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African Methodist Episcopal Church Review, Vol. 6, Num. 3
			
          SKETCH OR BIOGRAPIIY OF MY LIFE.            289

pany another colored man up the country to the diggings.  Here
we underwent a great many hardships, which ended in total loss
of money, and almost ruin.
  Returning to Melbourne, my friend went to sea, and I took up
employment, as footman to die, Attorney-general, Mr. R.D.
lrland. This appointment I kept but a short time, though I was
well treated and my employer was slow to part with me; yet,
I did not like the job.
  I then took a berth on board one of the P. & O. S. N.
Co.'s steamers, "Bangalore."  My first voyage was to Bombay,
India; then to China, Shanghai, Yokohama, Pinang, Singapore
and at Colon, an island near India; then up the Red Sea to Suez,
calling at Aden and other points, and(returning to Bombay.
Here (in Bombay) I met a few colored men from the West In-
dies and America.  By their inducements, I joined the Great
Indian Peninsular Railway as stoker, or fireman, us it is called
in India.  Here I worked as apprentice engineer for two years,
when something turned up which caused myself and a number
of junior hands to leave.
  I then went up the country to a place called Agra, where I
joined the Rappootana State Railway, as this line was then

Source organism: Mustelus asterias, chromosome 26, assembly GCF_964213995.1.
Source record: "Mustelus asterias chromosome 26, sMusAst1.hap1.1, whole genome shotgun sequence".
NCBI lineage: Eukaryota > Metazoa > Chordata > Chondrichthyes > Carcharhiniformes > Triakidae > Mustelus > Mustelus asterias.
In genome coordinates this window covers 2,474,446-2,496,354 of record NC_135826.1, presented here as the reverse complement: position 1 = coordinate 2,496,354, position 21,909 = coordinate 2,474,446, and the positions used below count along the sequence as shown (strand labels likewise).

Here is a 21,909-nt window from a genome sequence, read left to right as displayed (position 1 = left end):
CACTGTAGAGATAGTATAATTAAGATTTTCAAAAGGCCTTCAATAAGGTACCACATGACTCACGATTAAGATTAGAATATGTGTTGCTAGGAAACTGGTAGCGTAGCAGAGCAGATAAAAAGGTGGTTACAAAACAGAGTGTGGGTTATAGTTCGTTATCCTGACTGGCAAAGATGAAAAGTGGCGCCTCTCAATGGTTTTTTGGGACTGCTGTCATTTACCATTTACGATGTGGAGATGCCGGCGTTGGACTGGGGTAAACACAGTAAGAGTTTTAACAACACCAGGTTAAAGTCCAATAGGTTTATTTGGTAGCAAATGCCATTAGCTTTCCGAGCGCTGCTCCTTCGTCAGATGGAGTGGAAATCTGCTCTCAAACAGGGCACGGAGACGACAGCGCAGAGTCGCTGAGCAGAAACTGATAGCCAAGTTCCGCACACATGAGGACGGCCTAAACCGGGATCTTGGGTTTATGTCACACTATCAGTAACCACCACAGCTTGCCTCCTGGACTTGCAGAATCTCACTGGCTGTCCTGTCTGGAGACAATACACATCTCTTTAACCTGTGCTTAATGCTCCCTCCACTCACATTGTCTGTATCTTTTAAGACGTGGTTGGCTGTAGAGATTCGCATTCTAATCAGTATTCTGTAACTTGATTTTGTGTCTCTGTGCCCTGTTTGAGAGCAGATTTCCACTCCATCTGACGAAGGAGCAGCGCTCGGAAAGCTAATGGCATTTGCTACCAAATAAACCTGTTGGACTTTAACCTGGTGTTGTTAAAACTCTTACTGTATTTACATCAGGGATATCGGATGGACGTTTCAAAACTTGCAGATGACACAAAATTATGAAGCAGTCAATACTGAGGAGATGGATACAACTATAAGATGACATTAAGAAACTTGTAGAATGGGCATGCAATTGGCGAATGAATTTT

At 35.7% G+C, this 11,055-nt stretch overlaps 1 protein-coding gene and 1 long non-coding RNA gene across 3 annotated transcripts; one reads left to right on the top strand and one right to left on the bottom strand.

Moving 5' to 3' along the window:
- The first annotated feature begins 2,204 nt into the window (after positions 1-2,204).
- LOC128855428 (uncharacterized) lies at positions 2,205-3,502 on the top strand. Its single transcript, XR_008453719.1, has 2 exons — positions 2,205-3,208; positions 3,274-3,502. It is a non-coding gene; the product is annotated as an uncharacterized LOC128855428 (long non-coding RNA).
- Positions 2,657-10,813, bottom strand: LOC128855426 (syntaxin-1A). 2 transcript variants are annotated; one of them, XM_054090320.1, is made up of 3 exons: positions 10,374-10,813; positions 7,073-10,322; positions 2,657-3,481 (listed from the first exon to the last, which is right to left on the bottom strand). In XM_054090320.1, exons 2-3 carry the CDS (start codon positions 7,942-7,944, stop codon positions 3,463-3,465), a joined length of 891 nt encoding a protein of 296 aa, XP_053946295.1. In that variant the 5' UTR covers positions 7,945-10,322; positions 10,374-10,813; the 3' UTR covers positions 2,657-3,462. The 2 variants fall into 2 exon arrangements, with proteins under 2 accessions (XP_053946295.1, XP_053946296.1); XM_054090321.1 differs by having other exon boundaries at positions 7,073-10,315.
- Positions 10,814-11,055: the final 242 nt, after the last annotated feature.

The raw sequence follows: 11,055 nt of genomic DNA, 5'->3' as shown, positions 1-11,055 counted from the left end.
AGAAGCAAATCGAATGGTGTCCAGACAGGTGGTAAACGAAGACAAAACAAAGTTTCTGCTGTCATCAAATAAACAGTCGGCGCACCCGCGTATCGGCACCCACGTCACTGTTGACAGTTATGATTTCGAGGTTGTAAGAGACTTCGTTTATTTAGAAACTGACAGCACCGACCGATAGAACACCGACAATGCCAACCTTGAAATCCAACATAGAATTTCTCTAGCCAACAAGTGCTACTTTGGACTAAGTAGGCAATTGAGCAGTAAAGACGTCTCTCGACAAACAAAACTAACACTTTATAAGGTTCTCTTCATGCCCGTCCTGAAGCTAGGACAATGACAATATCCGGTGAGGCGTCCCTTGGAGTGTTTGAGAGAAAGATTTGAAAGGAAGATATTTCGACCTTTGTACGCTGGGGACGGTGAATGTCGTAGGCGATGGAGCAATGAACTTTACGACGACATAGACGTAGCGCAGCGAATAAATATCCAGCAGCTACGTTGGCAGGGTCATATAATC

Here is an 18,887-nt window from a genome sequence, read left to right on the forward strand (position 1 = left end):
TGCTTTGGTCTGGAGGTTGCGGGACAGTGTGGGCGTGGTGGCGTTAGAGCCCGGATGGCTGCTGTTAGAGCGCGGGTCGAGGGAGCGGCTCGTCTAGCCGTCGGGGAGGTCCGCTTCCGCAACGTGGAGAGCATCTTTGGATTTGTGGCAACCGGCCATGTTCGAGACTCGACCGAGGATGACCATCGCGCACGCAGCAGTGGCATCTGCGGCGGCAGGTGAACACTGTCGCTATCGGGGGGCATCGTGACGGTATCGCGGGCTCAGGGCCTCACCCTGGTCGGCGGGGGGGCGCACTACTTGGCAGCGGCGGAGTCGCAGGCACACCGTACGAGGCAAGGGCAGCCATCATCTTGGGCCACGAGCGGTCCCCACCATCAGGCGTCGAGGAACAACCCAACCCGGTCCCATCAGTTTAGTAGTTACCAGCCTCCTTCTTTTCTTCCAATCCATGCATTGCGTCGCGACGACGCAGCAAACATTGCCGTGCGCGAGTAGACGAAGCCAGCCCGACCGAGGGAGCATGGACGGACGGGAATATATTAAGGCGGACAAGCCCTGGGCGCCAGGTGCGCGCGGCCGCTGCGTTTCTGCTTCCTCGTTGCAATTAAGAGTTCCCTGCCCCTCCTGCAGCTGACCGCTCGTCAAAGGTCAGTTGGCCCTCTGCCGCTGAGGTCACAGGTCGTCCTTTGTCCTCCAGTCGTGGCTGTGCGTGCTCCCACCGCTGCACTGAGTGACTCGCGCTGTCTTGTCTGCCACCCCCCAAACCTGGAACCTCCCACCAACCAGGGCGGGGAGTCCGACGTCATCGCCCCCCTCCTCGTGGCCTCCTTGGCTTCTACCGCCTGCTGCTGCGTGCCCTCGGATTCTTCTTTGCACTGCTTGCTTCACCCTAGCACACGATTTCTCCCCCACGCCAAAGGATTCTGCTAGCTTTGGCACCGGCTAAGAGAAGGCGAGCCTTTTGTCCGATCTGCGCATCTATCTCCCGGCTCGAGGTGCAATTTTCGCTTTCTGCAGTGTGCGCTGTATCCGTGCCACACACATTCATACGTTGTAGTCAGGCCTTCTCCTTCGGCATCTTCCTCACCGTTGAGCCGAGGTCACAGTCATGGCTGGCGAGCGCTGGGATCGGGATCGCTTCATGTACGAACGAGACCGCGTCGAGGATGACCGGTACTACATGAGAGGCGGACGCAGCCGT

called. This was in 1874. I joined on a salary of sixty ru-
pees per month, and in due time received my promotion, and
have been receiving the maximum salary for the past 8 years;
viz., 200 rupees per month.  From the time I joined the Bomi-
bay Railway to this time, I have been out of employment for
only one month (April, 1874).
  I was married at Agra, in May, 1876, to what is called a Eura-
sian, or half-breed.  I took part in running the Prince of Wales'
special trains, while in this part of India, on his visit to this
country.  I have been on the passenger and special service
trains for many years.  In May, 1886, I obtained six months'
leave and returned to my native country for the first time in 22
years.  And 0, what changes I found! It would be impossible
for me to express my feelings when I set foot on my native
shore.  One sister, quite a small child when I left, had grown
into womanhood; my brothers had large families and my old
school-master, now the Rev. S. T. Warner (an American gentle
man from Philadelphia), received me with open arms. It was
while spending these few months with my friends that I saw
the A. M. E. Church Review.  On my return, I called to see my
old friend, Mr. Fletcher, in England.  He was overjoyed to see
me, and had me spend a week with him, treating me this time as
a guest, and not as a servant.  During my stay with him, I had
the honor of being introduced to several persons, notably, Lady
Blunt, and others. He took great delight in introducing me as
"a colored man who has shown the world that there is some
good in his race."  I  drove out in his carriage many times,
sometimes to garden parties.  It was one of the most pleasant
weeks I have ever spent, I had the honor of visiting Windsor
Castle, one of the Queen's residences. We went nearly all over
     19




			
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OHS/National Afro-American Museum & Cultural Center Serial Collection

African Methodist Episcopal Church Review, Vol. 6, Num. 3

Volume:  06
Issue Number:  03
Date:  01/1890


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